From the University of Surrey, European Institute of Health and Medical Sciences, Guildford, Surrey, United Kingdom (Peters, Abu-Saad, Robbins, Vydelingum, and Murphy); American University, School of Nursing, Beirut, Lebanon (Abu-Saad); St George's Hospital, Traumatic Stress Services, London, United Kingdom (Robbins); and Kings' College, Kings' Headache Services, London, United Kingdom (Dowson).
Patients' Management of Migraine and Chronic Daily Headache: A Study of the Members of the Migraine Action Association (United Kingdom)
Article first published online: 9 JUN 2005
Headache: The Journal of Head and Face Pain
Volume 45, Issue 5, pages 571–581, May 2005
How to Cite
Peters, M., Abu-Saad, H. H., Robbins, I., Vydelingum, V., Dowson, A. and Murphy, M. (2005), Patients' Management of Migraine and Chronic Daily Headache: A Study of the Members of the Migraine Action Association (United Kingdom). Headache: The Journal of Head and Face Pain, 45: 571–581. doi: 10.1111/j.1526-4610.2005.05111.x
- Issue published online: 9 JUN 2005
- Article first published online: 9 JUN 2005
- Accepted for publication January 5, 2005.
- chronic daily headache;
Background.—Many strategies are available to treat and prevent migraine and chronic daily headache (CDH). Broadly these strategies can be divided into four groups, including (i) health care consultations, (ii) medication and alternative remedies, (iii) general (acute and prophylactic) strategies, and (iv) social support.
Objective.—This study aimed to compare headache management between migraine (MO), migraine with aura (MA), and those with CDH over the last 12 months.
Design.—A postal questionnaire was sent to 887 members of the Migraine Action Association (MAA). The response rate was 60.5% (n = 537), and 438 questionnaires were included in the analysis. Migraine (n = 117) and MA (n = 239) patients were classed according to the International Headache Society (IHS). CDH (n = 82) was diagnosed when respondents had 15 or more headache days per month. Descriptive tests, analysis of variances (ANOVAs), χ2, and Kruskal-Wallis tests were used for statistical analysis (P < .05).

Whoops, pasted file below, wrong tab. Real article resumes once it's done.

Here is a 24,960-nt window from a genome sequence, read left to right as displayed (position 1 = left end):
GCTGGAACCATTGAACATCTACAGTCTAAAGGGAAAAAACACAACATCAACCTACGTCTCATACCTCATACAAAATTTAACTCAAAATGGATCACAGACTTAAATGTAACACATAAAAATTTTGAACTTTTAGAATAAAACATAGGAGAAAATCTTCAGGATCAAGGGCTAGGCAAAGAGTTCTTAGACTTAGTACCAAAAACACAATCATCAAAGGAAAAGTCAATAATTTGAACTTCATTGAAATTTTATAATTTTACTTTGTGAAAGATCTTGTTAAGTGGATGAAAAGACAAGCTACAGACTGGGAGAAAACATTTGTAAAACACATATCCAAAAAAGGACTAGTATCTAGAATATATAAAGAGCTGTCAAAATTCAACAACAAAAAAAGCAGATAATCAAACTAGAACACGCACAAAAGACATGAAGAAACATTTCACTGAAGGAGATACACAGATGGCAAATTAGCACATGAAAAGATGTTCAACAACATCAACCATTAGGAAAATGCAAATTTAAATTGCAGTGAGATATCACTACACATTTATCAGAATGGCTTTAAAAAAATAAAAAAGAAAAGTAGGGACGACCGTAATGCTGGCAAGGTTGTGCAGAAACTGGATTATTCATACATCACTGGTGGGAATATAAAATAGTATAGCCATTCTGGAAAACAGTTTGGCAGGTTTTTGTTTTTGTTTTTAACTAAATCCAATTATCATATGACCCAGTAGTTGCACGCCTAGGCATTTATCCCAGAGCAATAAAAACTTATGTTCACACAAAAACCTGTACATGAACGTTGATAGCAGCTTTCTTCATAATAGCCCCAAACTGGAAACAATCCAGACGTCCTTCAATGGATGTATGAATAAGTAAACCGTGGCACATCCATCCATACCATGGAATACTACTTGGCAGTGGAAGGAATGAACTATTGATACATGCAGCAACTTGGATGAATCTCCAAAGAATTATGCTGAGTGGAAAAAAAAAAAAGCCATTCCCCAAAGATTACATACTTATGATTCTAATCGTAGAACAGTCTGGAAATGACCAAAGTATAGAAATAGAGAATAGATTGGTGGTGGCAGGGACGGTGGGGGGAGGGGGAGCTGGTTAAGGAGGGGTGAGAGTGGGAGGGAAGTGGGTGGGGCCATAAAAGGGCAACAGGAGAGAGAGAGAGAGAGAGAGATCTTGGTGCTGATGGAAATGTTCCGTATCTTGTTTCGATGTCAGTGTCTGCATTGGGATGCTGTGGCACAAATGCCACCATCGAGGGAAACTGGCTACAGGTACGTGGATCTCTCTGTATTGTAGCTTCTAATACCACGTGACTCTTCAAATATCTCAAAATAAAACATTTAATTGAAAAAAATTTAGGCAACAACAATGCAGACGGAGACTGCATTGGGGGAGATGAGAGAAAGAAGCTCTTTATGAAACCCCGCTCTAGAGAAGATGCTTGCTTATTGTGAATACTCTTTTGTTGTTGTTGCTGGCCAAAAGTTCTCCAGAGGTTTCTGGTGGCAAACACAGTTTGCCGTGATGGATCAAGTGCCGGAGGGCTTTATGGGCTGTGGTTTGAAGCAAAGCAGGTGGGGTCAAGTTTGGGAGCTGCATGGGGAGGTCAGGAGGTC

Results.—The three groups did not differ in age, gender, ethnicity, level of education, and employment status. Significant differences in management strategies between the groups were found in the number of respondents who had consulted headache specialists (P= .002) and neurologists (P= .004), the number and types of acute medications (eg, triptans, P= .002), the use of antidepressants (P= .004), and some acute and prophylactic avoidance techniques. Although, no significant differences between the groups were found in the use of other health professionals (eg, GP), alternative health professionals, general acute management, and the use of social support, they all actively used these strategies.
Conclusions.—The respondents of this study were active users of management strategies that are based on a combination of health care consultations, medication and alternative remedies, general management, and social support. In comparison to previous findings, the respondents in this study frequently reported higher use of management strategies (such as the use of triptans), which may be related to this group of patients being better informed about headache management than those with headache within the general population. Thus, the findings may not be representative for the general population, but they give an indication of the influence and importance of headache-related education carried out by patient organizations such as the MAA.